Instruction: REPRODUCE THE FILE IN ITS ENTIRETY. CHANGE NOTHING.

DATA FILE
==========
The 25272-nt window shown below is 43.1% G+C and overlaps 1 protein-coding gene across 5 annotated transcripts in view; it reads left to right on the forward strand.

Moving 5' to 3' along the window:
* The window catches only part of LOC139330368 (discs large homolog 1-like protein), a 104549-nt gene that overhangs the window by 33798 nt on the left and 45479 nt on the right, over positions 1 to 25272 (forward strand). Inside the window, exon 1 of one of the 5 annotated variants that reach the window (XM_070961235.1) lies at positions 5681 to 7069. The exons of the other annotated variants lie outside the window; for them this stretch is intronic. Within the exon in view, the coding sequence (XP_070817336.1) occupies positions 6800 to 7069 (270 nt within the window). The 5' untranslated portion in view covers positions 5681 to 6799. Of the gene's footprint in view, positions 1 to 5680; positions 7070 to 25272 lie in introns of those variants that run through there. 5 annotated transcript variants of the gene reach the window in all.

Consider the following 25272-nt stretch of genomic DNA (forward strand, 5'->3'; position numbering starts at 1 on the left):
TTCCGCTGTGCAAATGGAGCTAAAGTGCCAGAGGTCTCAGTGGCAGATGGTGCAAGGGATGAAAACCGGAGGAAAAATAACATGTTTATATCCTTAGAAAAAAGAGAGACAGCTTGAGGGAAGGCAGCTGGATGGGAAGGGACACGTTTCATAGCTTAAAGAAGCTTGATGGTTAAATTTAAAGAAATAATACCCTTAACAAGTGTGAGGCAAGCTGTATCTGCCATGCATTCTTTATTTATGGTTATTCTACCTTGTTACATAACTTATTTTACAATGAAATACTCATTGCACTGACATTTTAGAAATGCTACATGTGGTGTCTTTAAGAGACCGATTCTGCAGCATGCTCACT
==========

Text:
The 25272-nt window shown below is 43.1% G+C and overlaps 1 protein-coding gene across 5 annotated transcripts in view; it reads left to right on the forward strand.

Moving 5' to 3' along the window:
* The window catches only part of LOC139330368 (discs large homolog 1-like protein), a 104549-nt gene that overhangs the window by 33798 nt on the left and 45479 nt on the right, over positions 1 to 25272 (forward strand). Inside the window, exon 1 of one of the 5 annotated variants that reach the window (XM_070961235.1) lies at positions 5681 to 7069. The exons of the other annotated variants lie outside the window; for them this stretch is intronic. Within the exon in view, the coding sequence (XP_070817336.1) occupies positions 6800 to 7069 (270 nt within the window). The 5' untranslated portion in view covers positions 5681 to 6799. Of the gene's footprint in view, positions 1 to 5680; positions 7070 to 25272 lie in introns of those variants that run through there. 5 annotated transcript variants of the gene reach the window in all.

Consider the following 25272-nt stretch of genomic DNA (forward strand, 5'->3'; position numbering starts at 1 on the left):
TTCCGCTGTGCAAATGGAGCTAAAGTGCCAGAGGTCTCAGTGGCAGATGGTGCAAGGGATGAAAACCGGAGGAAAAATAACATGTTTATATCCTTAGAAAAAAGAGAGACAGCTTGAGGGAAGGCAGCTGGATGGGAAGGGACACGTTTCATAGCTTAAAGAAGCTTGATGGTTAAATTTAAAGAAATAATACCCTTAACAAGTGTGAGGCAAGCTGTATCTGCCATGCATTCTTTATTTATGGTTATTCTACCTTGTTACATAACTTATTTTACAATGAAATACTCATTGCACTGACATTTTAGAAATGCTACATGTGGTGTCTTTAAGAGACCGATTCTGCAGCATGCTCACT